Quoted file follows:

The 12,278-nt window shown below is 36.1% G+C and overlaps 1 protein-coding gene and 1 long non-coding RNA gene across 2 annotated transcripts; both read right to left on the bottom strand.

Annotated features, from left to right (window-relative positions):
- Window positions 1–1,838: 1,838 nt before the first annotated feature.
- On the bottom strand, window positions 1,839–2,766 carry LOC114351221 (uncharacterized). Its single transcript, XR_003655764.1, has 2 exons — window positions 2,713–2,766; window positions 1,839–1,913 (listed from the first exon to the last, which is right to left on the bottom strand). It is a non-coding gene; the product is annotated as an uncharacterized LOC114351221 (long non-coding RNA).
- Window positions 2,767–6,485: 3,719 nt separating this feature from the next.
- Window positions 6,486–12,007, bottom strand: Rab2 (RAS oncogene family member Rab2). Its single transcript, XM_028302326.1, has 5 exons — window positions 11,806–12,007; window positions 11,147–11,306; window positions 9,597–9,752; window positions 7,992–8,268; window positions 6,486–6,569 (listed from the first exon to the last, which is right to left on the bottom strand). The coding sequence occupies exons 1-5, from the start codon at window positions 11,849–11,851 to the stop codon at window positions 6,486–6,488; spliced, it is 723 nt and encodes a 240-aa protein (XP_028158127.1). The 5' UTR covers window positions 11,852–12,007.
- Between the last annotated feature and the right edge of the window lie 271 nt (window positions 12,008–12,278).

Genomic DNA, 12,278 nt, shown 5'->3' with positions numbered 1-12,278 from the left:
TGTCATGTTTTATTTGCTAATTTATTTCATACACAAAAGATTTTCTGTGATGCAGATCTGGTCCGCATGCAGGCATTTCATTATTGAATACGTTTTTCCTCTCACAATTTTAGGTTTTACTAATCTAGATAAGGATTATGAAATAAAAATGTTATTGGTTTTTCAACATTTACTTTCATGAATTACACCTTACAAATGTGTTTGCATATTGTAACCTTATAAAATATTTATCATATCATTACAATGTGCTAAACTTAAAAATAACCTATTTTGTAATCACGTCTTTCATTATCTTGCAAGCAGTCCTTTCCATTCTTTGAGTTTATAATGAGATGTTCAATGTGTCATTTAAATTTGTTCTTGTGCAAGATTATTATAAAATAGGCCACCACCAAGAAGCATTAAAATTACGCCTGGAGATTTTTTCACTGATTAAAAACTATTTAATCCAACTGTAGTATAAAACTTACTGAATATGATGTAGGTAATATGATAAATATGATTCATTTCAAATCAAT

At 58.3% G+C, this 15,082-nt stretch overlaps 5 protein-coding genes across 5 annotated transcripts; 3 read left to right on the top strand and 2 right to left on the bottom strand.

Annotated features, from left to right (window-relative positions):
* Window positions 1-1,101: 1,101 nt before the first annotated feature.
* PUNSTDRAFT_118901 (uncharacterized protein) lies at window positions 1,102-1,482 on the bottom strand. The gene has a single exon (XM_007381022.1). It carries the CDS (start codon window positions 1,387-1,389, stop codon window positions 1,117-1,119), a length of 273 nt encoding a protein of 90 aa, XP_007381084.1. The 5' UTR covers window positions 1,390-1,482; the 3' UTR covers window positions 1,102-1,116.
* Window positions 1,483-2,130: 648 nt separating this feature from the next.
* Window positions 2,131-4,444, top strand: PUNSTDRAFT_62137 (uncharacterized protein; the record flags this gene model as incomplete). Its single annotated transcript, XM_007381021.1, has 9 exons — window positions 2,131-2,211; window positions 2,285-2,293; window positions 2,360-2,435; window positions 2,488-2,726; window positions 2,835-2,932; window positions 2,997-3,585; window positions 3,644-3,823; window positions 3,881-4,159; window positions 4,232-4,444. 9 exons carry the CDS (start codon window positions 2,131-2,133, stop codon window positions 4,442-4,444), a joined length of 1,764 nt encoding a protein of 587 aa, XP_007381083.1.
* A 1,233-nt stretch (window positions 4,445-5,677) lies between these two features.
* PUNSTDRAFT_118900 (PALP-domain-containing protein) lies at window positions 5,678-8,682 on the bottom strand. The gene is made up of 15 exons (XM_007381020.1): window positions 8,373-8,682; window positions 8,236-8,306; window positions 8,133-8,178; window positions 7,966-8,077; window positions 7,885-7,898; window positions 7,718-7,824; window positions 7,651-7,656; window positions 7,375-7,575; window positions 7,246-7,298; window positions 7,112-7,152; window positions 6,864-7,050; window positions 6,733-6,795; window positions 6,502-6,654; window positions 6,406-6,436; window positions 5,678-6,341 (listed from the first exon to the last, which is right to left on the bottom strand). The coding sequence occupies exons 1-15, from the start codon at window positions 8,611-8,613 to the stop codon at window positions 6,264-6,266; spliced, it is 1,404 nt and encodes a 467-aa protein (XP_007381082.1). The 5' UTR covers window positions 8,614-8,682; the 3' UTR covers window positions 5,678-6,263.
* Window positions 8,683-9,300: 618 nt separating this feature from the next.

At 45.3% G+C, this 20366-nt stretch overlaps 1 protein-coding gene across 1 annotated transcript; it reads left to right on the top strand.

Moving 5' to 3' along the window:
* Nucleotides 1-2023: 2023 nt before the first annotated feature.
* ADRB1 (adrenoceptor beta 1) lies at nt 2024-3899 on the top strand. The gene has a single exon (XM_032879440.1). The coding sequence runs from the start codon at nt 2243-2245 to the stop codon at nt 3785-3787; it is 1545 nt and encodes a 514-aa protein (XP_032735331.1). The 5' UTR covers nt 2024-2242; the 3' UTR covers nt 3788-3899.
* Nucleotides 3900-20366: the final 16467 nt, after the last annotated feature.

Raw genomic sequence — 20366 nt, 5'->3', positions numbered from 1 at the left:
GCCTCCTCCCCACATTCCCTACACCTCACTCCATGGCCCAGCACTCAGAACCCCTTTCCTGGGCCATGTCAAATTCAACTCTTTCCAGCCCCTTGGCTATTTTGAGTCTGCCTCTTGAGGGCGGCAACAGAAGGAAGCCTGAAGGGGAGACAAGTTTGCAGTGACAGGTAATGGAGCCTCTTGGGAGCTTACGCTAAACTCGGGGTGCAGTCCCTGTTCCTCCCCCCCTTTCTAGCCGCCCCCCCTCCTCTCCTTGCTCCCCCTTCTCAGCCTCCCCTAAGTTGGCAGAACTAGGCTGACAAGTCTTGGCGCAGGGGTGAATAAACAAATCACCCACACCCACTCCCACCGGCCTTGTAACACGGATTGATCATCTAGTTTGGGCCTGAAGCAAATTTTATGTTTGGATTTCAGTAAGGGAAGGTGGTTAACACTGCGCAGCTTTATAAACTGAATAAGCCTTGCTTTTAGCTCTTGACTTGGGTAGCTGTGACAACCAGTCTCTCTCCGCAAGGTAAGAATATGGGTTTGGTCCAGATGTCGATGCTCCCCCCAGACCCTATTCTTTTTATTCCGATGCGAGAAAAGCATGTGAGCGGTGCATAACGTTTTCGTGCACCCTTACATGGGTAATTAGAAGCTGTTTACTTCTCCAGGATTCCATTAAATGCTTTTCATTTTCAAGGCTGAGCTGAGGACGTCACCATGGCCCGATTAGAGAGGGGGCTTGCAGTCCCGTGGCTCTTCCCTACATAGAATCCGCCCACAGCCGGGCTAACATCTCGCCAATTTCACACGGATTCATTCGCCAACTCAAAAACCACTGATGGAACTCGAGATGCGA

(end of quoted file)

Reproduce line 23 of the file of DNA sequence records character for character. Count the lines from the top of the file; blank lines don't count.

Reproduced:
* Nucleotides 3900-20366: the final 16467 nt, after the last annotated feature.